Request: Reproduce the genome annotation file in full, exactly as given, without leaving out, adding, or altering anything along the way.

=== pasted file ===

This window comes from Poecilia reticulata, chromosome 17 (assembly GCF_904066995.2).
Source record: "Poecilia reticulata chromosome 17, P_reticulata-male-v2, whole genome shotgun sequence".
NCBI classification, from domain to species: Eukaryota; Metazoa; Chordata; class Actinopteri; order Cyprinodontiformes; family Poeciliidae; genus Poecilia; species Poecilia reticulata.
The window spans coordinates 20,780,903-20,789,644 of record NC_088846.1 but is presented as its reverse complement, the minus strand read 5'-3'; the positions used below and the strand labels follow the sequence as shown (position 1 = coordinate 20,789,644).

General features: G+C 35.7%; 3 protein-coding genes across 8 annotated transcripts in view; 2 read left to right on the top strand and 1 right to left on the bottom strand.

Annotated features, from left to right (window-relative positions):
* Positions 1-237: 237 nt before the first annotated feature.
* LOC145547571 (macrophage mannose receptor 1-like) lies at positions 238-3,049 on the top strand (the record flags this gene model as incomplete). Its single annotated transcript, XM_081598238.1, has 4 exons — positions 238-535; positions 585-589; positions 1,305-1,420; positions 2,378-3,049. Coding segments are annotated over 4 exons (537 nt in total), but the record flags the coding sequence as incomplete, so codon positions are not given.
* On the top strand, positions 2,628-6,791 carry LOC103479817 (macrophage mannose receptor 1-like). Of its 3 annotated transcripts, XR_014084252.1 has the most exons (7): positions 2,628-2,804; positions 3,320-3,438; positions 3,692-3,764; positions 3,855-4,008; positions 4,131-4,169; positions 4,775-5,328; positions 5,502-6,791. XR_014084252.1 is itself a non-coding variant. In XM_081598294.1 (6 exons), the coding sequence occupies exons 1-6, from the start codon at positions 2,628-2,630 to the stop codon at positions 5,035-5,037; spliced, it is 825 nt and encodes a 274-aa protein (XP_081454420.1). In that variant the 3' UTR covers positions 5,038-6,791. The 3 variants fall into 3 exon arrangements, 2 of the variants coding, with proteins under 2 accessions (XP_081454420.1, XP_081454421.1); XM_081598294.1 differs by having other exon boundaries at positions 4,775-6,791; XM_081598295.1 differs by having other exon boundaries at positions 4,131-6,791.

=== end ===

This window comes from Poecilia reticulata, chromosome 17 (assembly GCF_904066995.2).
Source record: "Poecilia reticulata chromosome 17, P_reticulata-male-v2, whole genome shotgun sequence".
NCBI classification, from domain to species: Eukaryota; Metazoa; Chordata; class Actinopteri; order Cyprinodontiformes; family Poeciliidae; genus Poecilia; species Poecilia reticulata.
The window spans coordinates 20,780,903-20,789,644 of record NC_088846.1 but is presented as its reverse complement, the minus strand read 5'-3'; the positions used below and the strand labels follow the sequence as shown (position 1 = coordinate 20,789,644).

General features: G+C 35.7%; 3 protein-coding genes across 8 annotated transcripts in view; 2 read left to right on the top strand and 1 right to left on the bottom strand.

Annotated features, from left to right (window-relative positions):
* Positions 1-237: 237 nt before the first annotated feature.
* LOC145547571 (macrophage mannose receptor 1-like) lies at positions 238-3,049 on the top strand (the record flags this gene model as incomplete). Its single annotated transcript, XM_081598238.1, has 4 exons — positions 238-535; positions 585-589; positions 1,305-1,420; positions 2,378-3,049. Coding segments are annotated over 4 exons (537 nt in total), but the record flags the coding sequence as incomplete, so codon positions are not given.
* On the top strand, positions 2,628-6,791 carry LOC103479817 (macrophage mannose receptor 1-like). Of its 3 annotated transcripts, XR_014084252.1 has the most exons (7): positions 2,628-2,804; positions 3,320-3,438; positions 3,692-3,764; positions 3,855-4,008; positions 4,131-4,169; positions 4,775-5,328; positions 5,502-6,791. XR_014084252.1 is itself a non-coding variant. In XM_081598294.1 (6 exons), the coding sequence occupies exons 1-6, from the start codon at positions 2,628-2,630 to the stop codon at positions 5,035-5,037; spliced, it is 825 nt and encodes a 274-aa protein (XP_081454420.1). In that variant the 3' UTR covers positions 5,038-6,791. The 3 variants fall into 3 exon arrangements, 2 of the variants coding, with proteins under 2 accessions (XP_081454420.1, XP_081454421.1); XM_081598294.1 differs by having other exon boundaries at positions 4,775-6,791; XM_081598295.1 differs by having other exon boundaries at positions 4,131-6,791.